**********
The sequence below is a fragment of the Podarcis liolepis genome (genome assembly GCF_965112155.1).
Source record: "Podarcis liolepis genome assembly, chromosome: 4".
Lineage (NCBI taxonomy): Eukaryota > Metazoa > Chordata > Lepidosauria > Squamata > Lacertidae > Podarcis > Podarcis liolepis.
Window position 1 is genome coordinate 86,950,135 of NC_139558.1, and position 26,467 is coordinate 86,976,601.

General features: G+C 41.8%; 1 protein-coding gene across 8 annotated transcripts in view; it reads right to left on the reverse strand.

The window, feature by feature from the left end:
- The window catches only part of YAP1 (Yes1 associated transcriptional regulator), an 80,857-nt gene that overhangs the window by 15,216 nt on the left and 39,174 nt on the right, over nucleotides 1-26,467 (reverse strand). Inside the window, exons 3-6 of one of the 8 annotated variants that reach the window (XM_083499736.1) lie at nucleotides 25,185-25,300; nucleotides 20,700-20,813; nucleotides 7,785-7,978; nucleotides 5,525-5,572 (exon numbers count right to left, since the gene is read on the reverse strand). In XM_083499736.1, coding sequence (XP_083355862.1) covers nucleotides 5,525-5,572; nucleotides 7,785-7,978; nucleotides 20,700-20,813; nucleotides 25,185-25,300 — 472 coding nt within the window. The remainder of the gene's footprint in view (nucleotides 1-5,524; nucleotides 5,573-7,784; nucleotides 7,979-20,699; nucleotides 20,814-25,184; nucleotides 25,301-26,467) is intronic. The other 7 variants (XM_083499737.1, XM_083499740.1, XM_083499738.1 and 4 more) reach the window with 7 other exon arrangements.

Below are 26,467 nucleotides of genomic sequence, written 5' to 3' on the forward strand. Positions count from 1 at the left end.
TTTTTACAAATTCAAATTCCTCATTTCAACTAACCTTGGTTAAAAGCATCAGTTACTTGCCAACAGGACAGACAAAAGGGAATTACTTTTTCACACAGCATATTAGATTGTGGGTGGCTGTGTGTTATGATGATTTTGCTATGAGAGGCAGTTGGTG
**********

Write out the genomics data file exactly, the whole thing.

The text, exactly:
The sequence below is a fragment of the Podarcis liolepis genome (genome assembly GCF_965112155.1).
Source record: "Podarcis liolepis genome assembly, chromosome: 4".
Lineage (NCBI taxonomy): Eukaryota > Metazoa > Chordata > Lepidosauria > Squamata > Lacertidae > Podarcis > Podarcis liolepis.
Window position 1 is genome coordinate 86,950,135 of NC_139558.1, and position 26,467 is coordinate 86,976,601.

General features: G+C 41.8%; 1 protein-coding gene across 8 annotated transcripts in view; it reads right to left on the reverse strand.

The window, feature by feature from the left end:
- The window catches only part of YAP1 (Yes1 associated transcriptional regulator), an 80,857-nt gene that overhangs the window by 15,216 nt on the left and 39,174 nt on the right, over nucleotides 1-26,467 (reverse strand). Inside the window, exons 3-6 of one of the 8 annotated variants that reach the window (XM_083499736.1) lie at nucleotides 25,185-25,300; nucleotides 20,700-20,813; nucleotides 7,785-7,978; nucleotides 5,525-5,572 (exon numbers count right to left, since the gene is read on the reverse strand). In XM_083499736.1, coding sequence (XP_083355862.1) covers nucleotides 5,525-5,572; nucleotides 7,785-7,978; nucleotides 20,700-20,813; nucleotides 25,185-25,300 — 472 coding nt within the window. The remainder of the gene's footprint in view (nucleotides 1-5,524; nucleotides 5,573-7,784; nucleotides 7,979-20,699; nucleotides 20,814-25,184; nucleotides 25,301-26,467) is intronic. The other 7 variants (XM_083499737.1, XM_083499740.1, XM_083499738.1 and 4 more) reach the window with 7 other exon arrangements.

Below are 26,467 nucleotides of genomic sequence, written 5' to 3' on the forward strand. Positions count from 1 at the left end.
TTTTTACAAATTCAAATTCCTCATTTCAACTAACCTTGGTTAAAAGCATCAGTTACTTGCCAACAGGACAGACAAAAGGGAATTACTTTTTCACACAGCATATTAGATTGTGGGTGGCTGTGTGTTATGATGATTTTGCTATGAGAGGCAGTTGGTG